The Michaelis-Menten mechanism for the catalysis of biological chemical reactions is one of the most important chemical reaction mechanisms in biochemistry. (Maud Menten graduated from the University of Toronto, but she was unable to obtain a university position in Canada because of the exclusion of women from Canadian universities at that time. As a consequence she did her work the United States.)

The Michaelis-Menten mechanism for enzyme kinetics is:

. (1)E is the enzyme, S is the "substrate" (the molecule on which the enzyme does its work), and ES is an enzyme-substrate complex. (It is presumed that the substrate must somehow bind to the enzyme before the enzyme can do its work.)

We analyze this mechanism as usual. First, we define the reaction rate as the rate of formation of product and write the kinetic equation implied by this mechanism,

. (2)The enzyme-substrate complex, ES, is a transient species so we set up an equation for its rate of change and apply the steady state approximation,

. (3)Solve for [ES],

, (4)and substitute it into the equation for the rate,

. (5)We might think that we are finished, but there is a complication and some new notation to introduce. First we introduce the Michaelis-Menten constant,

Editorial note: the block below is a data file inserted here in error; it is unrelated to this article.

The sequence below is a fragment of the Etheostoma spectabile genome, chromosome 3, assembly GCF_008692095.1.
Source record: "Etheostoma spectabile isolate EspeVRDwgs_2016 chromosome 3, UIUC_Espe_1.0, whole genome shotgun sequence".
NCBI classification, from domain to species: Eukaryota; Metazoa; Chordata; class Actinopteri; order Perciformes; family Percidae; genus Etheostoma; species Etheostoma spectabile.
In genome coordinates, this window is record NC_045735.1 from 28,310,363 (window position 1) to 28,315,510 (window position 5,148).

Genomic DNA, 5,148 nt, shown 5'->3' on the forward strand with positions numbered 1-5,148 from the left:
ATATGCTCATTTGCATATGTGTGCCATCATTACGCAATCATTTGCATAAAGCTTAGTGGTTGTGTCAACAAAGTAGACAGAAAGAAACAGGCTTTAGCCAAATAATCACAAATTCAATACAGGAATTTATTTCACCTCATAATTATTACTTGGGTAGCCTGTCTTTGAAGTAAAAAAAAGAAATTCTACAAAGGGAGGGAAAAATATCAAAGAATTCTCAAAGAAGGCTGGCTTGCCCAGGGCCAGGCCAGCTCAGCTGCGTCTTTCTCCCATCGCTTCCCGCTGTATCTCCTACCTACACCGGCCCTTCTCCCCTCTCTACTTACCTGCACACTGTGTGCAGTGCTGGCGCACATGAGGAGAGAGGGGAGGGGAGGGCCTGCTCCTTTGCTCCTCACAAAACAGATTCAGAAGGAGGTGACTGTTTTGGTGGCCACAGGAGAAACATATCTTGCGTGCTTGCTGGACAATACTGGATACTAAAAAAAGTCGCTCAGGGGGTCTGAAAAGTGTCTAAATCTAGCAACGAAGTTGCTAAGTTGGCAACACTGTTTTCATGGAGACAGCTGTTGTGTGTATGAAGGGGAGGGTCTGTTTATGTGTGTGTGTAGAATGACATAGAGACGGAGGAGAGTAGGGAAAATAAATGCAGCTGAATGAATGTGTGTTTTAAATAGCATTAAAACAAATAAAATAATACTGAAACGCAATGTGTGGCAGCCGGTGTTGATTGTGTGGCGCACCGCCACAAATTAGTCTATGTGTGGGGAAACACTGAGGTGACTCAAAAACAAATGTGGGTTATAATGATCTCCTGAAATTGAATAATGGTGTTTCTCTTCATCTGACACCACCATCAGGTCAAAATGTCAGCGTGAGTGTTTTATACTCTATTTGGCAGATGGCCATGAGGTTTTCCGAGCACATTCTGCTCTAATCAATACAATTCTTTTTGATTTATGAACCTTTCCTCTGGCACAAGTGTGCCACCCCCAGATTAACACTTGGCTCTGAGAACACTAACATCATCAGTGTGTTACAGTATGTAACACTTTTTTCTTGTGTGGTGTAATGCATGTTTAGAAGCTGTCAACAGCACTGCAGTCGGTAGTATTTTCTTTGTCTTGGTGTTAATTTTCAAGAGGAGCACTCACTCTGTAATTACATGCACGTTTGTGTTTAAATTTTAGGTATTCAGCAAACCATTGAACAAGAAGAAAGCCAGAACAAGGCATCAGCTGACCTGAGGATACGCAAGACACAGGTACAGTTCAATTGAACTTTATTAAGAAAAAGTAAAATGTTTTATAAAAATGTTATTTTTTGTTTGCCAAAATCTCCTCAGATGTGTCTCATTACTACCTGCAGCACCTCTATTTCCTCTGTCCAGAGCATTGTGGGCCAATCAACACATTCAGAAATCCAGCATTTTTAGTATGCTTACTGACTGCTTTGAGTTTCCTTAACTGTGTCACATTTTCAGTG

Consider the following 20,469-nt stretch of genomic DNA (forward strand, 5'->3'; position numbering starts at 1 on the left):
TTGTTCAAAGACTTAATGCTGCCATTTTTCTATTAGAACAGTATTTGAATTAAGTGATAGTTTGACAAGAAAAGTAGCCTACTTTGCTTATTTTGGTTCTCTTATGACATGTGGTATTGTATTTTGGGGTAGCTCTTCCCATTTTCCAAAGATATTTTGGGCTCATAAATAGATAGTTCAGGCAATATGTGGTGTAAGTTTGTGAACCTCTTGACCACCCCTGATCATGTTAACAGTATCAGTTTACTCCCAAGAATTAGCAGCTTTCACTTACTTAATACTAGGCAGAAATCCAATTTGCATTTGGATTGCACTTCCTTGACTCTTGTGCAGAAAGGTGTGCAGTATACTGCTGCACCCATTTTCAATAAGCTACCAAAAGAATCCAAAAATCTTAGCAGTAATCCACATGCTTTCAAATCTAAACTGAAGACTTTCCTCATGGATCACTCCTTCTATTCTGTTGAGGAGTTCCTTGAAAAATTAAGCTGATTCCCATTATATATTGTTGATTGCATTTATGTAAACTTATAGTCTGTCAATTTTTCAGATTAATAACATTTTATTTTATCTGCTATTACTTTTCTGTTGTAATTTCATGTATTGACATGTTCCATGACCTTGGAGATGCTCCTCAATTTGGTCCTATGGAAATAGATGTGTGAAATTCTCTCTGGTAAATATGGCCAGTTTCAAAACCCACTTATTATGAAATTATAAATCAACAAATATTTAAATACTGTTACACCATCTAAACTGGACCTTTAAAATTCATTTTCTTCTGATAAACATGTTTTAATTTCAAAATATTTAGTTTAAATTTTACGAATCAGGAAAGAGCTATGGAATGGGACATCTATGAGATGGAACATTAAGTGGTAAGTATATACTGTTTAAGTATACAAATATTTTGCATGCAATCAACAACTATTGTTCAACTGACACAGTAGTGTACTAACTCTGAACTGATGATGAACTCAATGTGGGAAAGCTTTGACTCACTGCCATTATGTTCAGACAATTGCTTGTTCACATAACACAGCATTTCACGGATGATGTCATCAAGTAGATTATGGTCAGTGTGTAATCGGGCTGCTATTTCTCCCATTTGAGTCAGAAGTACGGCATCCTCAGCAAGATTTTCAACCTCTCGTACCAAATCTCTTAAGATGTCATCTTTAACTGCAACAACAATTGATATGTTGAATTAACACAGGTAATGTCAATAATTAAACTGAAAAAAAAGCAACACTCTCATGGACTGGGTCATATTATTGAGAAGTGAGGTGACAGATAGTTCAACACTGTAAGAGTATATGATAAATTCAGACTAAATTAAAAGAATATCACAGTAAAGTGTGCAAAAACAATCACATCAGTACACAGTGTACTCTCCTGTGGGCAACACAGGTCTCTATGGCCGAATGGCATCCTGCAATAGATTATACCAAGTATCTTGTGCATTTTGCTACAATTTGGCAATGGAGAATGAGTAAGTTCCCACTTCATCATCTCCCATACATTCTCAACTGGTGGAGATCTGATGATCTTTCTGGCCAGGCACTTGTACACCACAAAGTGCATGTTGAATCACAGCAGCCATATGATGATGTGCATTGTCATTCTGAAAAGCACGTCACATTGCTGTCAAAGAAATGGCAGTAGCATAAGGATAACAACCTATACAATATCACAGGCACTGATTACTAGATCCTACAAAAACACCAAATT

, (6)so that the rate becomes,

. (7)Now we must deal with the difficulty that [E] is the concentration of free (uncomplexed) enzyme and this is usually not known. What is known is the total enzyme concentration, [E]

(8)from which we obtain,

. (9)The rate becomes, then,

(10).

Define the reaction velocity as *v* = Rate. So,

. (11)Note that the reaction velocity,

, (12)then

. (13)Note that the kinetics of the reaction are characterized by two parameters,

In order to deal with experimental data we write,

(14)In an experiment one measures

. (15)

**Enzyme With Inhibitor**

Recall the basic Michaelis-Menten mechanism,

. (1)There are several possibilities for an inhibitor, I, to interfere with this reaction:

. (16)In words, the inhibitor binds with the enzyme to the exclusion of the substrate.

. (17)In words, the inhibitor binds to the enzyme-substrate complex and alters the action of the enzyme on the substrate. You can have 1) or 2) or both. We will only work out the first case. The procedure is the same as for the uninhibited Michaelis-Menten mechanism except for an additional term in the expression for the total enzyme concentration and a new transient, EI. The rate is still

, (18)and we apply the steady state approximation to ES, which leads to

, (19)and the same rate expression

. (20)Use the same definition of

, (21)which leads to,

. (22)But the enzyme-inhibitor complex is also a transient,

. (23)giving

. (24)Now the total enzyme concentration has an extra term

(25a, b)leading to

(26)and the rate is

. (27)

(28)so the reaction velocity becomes

(29)and then

. (30)We still plot 1/

, (31)and

. (32)We must do several different experiments at different [I] to get

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